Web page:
Perhaps this is part of the source of the power of Tolkien’s creation. He placed himself inside his myth as if it were real, and tried to create it as if there were nothing outside of the knowledge contained in that world. Modern myth-makers see a world as an interesting prop for a story – an interesting setting is essential to fantasy, after all, and every author needs to make a setting – but Tolkien saw the stories as useful ways of explaining the mythical world that he had created, and lived inside when he was writing those stories. This world that he created was originally tied quite closely to his  idealistic political goals, conceived of both personally (the creation of a “mythology for England”) and in conjunction with the political goals of the society he and his friends created and dominated (the Tea Club/Barrovian Society), and part of these goals was the promulgation of certain ideas about how England was and should be; so it was inevitable that the stories would take on uses other than just the expression of Tolkien’s own mythical vision, and it is almost certainly the case that his mythical vision was influenced by and not inseparable from his political vision (which did not seem to include any racial elements, incidentally). But it appears that as time passed (and the Great War destroyed his and his friends’ idealism) these original political visions faded from his mythmaking, and it became a more personal aesthetic quest (for example, obviously Catholic language disappeared from his dictionaries of Quenya). However, no matter how deeply involved in this quest he became, it appears that he was still tied to a basic need to keep his stories accessible to a broader readership. Making his earth round appears to have been an explicit part of this process.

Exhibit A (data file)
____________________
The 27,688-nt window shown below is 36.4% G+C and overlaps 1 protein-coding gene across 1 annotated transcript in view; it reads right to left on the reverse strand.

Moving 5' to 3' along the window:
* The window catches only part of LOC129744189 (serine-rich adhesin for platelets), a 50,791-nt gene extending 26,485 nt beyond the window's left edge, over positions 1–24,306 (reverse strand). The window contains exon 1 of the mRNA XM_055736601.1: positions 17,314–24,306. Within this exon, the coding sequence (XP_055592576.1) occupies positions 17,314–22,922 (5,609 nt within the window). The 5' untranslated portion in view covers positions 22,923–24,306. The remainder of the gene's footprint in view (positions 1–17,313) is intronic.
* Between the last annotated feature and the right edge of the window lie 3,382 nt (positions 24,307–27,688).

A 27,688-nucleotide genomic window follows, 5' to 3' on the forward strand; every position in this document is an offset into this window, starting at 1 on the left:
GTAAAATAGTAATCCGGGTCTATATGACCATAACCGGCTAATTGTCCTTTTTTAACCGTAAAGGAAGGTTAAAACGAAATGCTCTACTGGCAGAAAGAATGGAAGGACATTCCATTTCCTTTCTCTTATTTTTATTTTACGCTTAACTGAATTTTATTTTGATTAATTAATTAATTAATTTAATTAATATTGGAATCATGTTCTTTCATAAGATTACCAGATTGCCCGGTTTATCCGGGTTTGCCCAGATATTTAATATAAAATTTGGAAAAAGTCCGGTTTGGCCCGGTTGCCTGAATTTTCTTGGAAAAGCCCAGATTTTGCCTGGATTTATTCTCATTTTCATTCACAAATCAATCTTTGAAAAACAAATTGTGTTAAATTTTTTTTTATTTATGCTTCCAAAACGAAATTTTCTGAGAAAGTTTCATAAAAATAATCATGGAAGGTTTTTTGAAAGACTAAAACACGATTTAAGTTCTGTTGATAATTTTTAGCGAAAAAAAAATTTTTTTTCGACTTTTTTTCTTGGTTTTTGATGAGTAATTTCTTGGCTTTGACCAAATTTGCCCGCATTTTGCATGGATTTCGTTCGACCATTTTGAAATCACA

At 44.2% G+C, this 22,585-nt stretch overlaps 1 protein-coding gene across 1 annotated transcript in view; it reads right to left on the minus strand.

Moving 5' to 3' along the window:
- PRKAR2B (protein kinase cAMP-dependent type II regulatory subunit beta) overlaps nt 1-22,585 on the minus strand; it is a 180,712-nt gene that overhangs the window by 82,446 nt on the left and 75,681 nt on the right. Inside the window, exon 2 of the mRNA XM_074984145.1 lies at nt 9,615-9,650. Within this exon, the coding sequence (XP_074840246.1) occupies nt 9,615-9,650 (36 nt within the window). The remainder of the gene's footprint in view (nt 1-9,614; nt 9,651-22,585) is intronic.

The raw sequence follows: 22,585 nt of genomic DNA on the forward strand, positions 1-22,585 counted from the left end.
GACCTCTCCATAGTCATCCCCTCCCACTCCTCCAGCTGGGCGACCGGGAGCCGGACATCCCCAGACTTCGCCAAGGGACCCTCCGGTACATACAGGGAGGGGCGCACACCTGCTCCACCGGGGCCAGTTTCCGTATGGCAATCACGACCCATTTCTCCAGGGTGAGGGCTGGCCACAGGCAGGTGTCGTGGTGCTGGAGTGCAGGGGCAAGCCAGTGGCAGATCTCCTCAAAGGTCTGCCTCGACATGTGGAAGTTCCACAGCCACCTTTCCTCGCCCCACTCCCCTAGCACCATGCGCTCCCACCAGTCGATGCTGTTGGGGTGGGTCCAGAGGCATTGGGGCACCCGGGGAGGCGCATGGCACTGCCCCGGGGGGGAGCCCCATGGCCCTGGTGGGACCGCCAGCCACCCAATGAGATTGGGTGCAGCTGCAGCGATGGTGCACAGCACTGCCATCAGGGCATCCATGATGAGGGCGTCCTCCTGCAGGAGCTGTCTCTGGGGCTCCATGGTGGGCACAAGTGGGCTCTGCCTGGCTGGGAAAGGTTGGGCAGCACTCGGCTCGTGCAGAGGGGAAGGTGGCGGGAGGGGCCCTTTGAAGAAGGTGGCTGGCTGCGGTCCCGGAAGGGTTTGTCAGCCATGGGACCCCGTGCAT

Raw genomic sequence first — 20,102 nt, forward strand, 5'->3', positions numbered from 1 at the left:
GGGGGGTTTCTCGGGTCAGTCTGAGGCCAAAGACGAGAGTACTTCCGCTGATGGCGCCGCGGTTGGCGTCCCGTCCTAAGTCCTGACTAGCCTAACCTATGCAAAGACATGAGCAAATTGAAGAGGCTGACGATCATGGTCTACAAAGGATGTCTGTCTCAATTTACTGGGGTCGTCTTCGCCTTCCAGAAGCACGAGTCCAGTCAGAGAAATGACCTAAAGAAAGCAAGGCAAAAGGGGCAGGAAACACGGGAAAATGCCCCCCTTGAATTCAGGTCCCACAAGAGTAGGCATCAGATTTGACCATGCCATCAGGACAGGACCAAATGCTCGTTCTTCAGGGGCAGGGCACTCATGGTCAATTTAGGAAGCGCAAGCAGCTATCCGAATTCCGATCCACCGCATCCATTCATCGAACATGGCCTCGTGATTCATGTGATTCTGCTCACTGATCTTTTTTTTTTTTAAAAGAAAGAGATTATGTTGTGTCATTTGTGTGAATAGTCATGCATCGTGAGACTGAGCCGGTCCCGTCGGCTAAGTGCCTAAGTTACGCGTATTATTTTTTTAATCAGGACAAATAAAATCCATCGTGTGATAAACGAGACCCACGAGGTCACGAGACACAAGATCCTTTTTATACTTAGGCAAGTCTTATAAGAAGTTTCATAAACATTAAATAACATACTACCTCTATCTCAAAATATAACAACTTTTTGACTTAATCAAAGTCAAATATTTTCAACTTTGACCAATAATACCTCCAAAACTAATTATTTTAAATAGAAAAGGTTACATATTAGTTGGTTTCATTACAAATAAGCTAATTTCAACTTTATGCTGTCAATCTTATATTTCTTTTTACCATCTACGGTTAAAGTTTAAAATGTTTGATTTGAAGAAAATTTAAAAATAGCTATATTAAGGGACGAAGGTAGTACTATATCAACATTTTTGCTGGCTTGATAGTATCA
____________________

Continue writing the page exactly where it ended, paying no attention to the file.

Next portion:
In the development of Tolkien’s myths we see his transition from boy to man, idealist to cynic, and embarrassed philologist to accomplished story-teller. It also appears that we see his journey from (mythical) flat-earther to reluctant heliocentrist. We will see though that there is one element of his world that does not change across all this time: the racial heirarchies of his world. I will come back to this in a later post on Fimi’s work, which I haven’t yet finished but am finding a very engaging and insightful perspective on Tolkien and his legacy. I strongly recommend it to those who are interested in the details of the development of Tolkien’s world, and I think I can say that it serves only to deepen the respect with which one views Tolkien’s creative achievements, and will not leave one disappointed with Tolkien or his legacy.